Cinema's most controversial filmmaker Lars Von Trier is back with Nymphomaniac, a two-part, four-hour film that many are describing as a cerebral sex odyssey. Judging from the various clips and posters, the film intends to shock and provoke the viewer with its frank depiction of sexuality. However, it's also the work of a brilliant artist whose contribution to cinema cannot be underestimated. Whether you're familiar with the Danish filmmaker's work or are curious to jump on the bandwagon now, below is a list of things to expect from Nymphomaniac to ensure that you are prepared for its VOD release on March 6.
It's sexual, duh
The title, trailers, and posters aren't misleading: Nymphomaniac is a graphic film about sexuality. This shouldn't surprise anyone, but it bears repeating in case anyone had doubts. However, it should be noted that the film isn't pornographic, and those who have seen The Idiots or Antichrist will be able to handle it.
It's made for the art-house crowd
Sex sells and the film's marketing campaign has gone viral, but moviegoers interested in mainstream entertainment should look elsewhere. Nymphomaniac, like Von Trier's other films, is a challenging, confrontational work that forces the viewer to contemplate deep themes. If that isn't your thing, you've been warned.
The actors aren't actually having sex
Although some of the sex scenes look extremely real, Von Trier had the body parts of pornography actors digitally composited onto the body parts of the film's cast. So if you were hoping to see Uma Thurman get it on with Shia LaBeouf, you're going to be disappointed.
The film will be released on demand
Those who would rather watch the film in private are in luck, as are the art-house lovers who don't live in a major city. On March 6, Nymphomaniac: Volume 1 will be on demand, and on March 21, the film will be released in selected theaters. Nymphomaniac: Volume II will be on demand on April 3, and in selected theaters on April 18.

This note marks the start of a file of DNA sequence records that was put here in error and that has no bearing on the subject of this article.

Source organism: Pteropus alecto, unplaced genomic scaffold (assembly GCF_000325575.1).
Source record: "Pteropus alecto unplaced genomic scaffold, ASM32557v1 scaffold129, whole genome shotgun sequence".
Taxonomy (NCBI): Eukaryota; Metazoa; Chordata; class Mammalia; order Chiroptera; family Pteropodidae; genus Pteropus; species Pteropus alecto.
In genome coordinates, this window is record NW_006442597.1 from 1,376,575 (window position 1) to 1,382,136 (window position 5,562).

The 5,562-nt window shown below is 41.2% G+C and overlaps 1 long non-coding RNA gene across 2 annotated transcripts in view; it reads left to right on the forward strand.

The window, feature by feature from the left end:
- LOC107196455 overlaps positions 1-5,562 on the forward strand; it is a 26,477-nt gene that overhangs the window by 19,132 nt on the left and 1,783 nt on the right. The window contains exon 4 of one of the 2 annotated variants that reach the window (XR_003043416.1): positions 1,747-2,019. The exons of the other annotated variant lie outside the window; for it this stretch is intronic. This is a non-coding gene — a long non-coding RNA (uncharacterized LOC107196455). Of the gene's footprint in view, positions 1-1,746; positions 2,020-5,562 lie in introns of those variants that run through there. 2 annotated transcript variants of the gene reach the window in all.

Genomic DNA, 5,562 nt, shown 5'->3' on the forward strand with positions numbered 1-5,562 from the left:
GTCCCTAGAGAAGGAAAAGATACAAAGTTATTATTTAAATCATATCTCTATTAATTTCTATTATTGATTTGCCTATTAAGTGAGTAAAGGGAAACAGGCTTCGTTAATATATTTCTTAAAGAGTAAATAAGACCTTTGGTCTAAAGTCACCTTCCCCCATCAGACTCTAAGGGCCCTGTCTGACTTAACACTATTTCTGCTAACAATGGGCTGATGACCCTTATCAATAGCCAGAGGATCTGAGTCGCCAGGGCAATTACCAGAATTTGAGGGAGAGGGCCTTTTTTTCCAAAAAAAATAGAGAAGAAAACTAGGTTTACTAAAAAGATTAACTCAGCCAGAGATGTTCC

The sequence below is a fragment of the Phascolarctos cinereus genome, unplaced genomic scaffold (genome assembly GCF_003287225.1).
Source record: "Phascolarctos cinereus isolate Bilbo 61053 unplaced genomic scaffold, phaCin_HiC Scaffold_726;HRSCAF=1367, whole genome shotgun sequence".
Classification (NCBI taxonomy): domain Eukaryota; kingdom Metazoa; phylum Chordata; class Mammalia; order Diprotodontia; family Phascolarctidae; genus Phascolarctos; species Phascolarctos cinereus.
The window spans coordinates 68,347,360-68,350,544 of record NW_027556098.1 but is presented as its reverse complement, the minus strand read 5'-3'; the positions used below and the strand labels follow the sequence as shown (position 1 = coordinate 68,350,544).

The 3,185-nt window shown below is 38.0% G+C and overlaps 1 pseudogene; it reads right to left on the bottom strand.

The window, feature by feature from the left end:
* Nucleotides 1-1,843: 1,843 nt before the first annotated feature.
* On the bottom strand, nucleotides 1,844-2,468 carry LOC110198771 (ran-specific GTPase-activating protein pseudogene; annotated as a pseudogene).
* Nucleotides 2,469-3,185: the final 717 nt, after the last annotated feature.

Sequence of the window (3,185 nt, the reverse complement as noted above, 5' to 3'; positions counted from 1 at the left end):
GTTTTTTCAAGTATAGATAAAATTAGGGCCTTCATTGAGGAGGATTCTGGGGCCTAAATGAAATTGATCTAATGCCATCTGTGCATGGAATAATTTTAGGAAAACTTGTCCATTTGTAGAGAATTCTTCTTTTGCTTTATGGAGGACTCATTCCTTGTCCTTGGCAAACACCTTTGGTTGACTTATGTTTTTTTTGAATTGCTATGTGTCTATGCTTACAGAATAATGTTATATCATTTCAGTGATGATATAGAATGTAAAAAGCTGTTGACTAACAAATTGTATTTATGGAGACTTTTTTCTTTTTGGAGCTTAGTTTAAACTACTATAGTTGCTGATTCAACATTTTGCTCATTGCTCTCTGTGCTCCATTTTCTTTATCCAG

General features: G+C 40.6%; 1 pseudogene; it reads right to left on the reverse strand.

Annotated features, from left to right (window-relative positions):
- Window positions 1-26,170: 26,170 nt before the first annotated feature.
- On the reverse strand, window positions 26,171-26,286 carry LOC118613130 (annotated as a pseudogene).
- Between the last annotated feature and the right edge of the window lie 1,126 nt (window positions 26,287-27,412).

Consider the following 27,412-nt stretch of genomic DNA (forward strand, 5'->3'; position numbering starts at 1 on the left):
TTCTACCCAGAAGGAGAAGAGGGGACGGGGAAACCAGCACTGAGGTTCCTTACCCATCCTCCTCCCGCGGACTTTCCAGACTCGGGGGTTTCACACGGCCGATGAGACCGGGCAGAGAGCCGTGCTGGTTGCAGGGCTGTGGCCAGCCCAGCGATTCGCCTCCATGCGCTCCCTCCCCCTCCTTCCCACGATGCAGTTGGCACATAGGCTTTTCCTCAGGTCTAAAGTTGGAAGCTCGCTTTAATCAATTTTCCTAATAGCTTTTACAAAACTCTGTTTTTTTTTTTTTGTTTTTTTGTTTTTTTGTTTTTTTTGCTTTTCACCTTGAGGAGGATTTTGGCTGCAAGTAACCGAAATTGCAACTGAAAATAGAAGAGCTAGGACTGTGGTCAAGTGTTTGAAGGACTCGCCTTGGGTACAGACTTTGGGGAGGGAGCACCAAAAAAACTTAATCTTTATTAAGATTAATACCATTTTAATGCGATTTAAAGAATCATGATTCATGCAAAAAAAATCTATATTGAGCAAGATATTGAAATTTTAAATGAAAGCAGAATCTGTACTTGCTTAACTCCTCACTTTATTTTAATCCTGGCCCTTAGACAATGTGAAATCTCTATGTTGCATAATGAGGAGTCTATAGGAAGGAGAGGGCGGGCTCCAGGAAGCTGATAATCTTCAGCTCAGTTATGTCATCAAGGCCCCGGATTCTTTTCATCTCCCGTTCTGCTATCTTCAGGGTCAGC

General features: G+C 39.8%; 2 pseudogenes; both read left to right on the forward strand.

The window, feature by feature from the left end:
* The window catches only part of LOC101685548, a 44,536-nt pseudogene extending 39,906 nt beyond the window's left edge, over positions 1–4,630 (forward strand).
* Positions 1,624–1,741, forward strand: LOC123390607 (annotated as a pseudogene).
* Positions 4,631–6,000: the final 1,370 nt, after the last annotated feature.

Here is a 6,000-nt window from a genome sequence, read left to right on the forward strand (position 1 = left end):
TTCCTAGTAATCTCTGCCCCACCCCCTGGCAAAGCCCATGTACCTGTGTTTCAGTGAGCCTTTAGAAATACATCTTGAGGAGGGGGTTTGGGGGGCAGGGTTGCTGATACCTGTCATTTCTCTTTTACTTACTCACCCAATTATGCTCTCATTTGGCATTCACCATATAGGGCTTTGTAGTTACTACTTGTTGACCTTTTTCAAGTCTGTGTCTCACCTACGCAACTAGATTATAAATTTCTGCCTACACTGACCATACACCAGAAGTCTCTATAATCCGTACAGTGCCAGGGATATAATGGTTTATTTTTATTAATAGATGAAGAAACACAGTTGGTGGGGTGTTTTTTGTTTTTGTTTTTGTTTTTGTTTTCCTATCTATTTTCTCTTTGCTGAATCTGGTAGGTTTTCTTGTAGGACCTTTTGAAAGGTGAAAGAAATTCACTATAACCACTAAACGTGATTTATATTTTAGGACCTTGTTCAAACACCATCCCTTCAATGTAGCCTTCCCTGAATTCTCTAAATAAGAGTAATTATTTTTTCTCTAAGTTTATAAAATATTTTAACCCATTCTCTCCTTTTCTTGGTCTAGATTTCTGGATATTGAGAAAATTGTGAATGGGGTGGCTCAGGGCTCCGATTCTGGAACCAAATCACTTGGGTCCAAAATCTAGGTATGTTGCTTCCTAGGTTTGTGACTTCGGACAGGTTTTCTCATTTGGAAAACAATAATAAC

Early word of mouth is positive
Whether you're a lover of cinema or a Lars Von Trier fanatic, you can rest knowing that critics so far are praising Nymphomaniac, with some even suggesting that it's Von Trier's best film. This is especially reassuring for those who worried that Von Trier would forgo artistic expression for cheap provocation.
Are you excited to see Nymphomaniac? Let us know what you think below.
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Jerry Seinfeld is known to most people for his iconic hit television sitcom Seinfeld (1989-1998), but his latest web series Comedians in Cars Getting Coffee is clearly his best work.
Interest in the show has been growing since its 2012 premiere, and the recent Seinfeld "reunion" tie-in with the Super Bowl has introduced many audiences to the show for the first time. The show, which streams on Crackle, is straightforward, and the brilliant title is not at all misleading. In each episode, Seinfeld and another comedian drive around in a classic car and share a cup of coffee. It's like a late night talk show but more genuine: Seinfeld chooses fellow comedians he is fond of, his guests aren't there to promote anything, and the conversations feel spontaneous and honest. Although we'll never know if the show is planned like other talk shows, there's a sense that the conversations are mostly improvised, and because Seinfeld's guests are fellow comedians, we trust that they aren't censoring themselves in front of the cameras as, say, a politician or movie star would.
Seinfeld's Comedians in Cars Getting Coffee is preferable to his famous sitcom because it is his purest artistic statement to date. At this point in his career, the respected comedian can do whatever he wants, and that he chooses to push the creative boundaries with each project is remarkable. In this case, Seinfeld offers a meta-commentary on the art of comedy. His encounters with guests like Louis C.K., Tina Fey, Chris Rock, and Larry David provide glimpses into the entertainment industry and the experience of being a professional comedian. More interestingly, they demonstrate what draws individuals to comedy in the first place. Comedy, Seinfeld and his guests suggest, is the ability to laugh at the absurdity of life and the irrational, meaningless experience of being in it. Whether it is Chris Rock's articulation of why bullying benefits children, Larry David's rant on why it doesn't matter whether he drinks coffee or tea, or Louis C.K.'s justification that he went into debt to buy a boat, there's a sentiment that none of it matters so they might as well laugh at it while they can.